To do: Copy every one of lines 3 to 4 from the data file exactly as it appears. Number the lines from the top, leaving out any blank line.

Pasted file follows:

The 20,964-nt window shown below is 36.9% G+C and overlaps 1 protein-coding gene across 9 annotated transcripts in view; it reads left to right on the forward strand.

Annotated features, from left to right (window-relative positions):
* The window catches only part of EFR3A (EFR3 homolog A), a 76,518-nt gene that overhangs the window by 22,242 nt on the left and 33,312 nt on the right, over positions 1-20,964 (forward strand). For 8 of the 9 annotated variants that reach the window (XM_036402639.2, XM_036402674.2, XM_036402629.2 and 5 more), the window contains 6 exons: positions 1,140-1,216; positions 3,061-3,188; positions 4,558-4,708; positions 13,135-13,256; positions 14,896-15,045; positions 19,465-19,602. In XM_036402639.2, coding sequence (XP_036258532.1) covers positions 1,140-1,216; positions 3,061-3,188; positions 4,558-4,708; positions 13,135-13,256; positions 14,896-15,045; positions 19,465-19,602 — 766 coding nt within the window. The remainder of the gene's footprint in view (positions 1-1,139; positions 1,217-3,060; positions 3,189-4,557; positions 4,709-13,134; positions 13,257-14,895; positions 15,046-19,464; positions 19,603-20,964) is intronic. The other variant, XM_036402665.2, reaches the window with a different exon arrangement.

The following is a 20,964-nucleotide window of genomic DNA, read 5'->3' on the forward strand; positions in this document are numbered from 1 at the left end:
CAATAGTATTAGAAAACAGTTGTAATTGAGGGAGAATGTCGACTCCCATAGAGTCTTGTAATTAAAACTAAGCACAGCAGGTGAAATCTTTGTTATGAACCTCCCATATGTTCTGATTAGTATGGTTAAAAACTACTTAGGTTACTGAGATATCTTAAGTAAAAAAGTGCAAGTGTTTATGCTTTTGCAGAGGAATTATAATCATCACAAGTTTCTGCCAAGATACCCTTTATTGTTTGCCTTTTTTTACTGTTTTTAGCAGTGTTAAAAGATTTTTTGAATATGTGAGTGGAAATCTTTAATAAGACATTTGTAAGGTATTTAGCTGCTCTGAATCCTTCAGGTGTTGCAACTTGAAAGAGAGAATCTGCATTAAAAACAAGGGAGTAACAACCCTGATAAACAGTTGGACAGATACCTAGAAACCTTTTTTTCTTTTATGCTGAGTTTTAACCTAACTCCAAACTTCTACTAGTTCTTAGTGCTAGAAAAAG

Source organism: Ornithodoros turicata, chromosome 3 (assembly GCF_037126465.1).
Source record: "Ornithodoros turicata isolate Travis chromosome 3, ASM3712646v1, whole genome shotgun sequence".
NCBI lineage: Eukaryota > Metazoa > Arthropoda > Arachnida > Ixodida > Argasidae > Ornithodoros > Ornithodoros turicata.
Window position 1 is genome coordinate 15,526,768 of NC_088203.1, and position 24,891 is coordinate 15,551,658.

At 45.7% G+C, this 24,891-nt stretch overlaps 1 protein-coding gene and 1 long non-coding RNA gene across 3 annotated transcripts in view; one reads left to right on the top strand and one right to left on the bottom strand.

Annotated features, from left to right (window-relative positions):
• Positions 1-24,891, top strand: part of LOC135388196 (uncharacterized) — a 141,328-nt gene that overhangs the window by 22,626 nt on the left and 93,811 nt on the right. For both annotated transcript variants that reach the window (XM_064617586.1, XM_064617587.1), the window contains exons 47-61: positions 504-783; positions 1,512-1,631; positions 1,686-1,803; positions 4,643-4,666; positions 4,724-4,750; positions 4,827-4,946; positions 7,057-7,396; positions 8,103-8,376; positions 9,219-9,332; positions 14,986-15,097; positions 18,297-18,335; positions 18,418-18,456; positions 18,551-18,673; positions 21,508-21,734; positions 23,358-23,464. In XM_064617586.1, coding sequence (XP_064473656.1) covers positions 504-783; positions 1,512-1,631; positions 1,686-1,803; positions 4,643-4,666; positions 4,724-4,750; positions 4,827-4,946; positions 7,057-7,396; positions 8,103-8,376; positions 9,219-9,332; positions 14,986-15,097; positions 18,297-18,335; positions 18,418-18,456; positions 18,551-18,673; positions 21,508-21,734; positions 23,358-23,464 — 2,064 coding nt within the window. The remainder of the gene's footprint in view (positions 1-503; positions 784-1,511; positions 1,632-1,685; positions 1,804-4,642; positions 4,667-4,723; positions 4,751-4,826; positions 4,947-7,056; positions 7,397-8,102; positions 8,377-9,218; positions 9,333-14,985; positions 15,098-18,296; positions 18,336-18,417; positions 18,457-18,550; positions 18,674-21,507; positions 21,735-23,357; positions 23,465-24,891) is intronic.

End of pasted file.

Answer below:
* The window catches only part of EFR3A (EFR3 homolog A), a 76,518-nt gene that overhangs the window by 22,242 nt on the left and 33,312 nt on the right, over positions 1-20,964 (forward strand). For 8 of the 9 annotated variants that reach the window (XM_036402639.2, XM_036402674.2, XM_036402629.2 and 5 more), the window contains 6 exons: positions 1,140-1,216; positions 3,061-3,188; positions 4,558-4,708; positions 13,135-13,256; positions 14,896-15,045; positions 19,465-19,602. In XM_036402639.2, coding sequence (XP_036258532.1) covers positions 1,140-1,216; positions 3,061-3,188; positions 4,558-4,708; positions 13,135-13,256; positions 14,896-15,045; positions 19,465-19,602 — 766 coding nt within the window. The remainder of the gene's footprint in view (positions 1-1,139; positions 1,217-3,060; positions 3,189-4,557; positions 4,709-13,134; positions 13,257-14,895; positions 15,046-19,464; positions 19,603-20,964) is intronic. The other variant, XM_036402665.2, reaches the window with a different exon arrangement.

The following is a 20,964-nucleotide window of genomic DNA, read 5'->3' on the forward strand; positions in this document are numbered from 1 at the left end: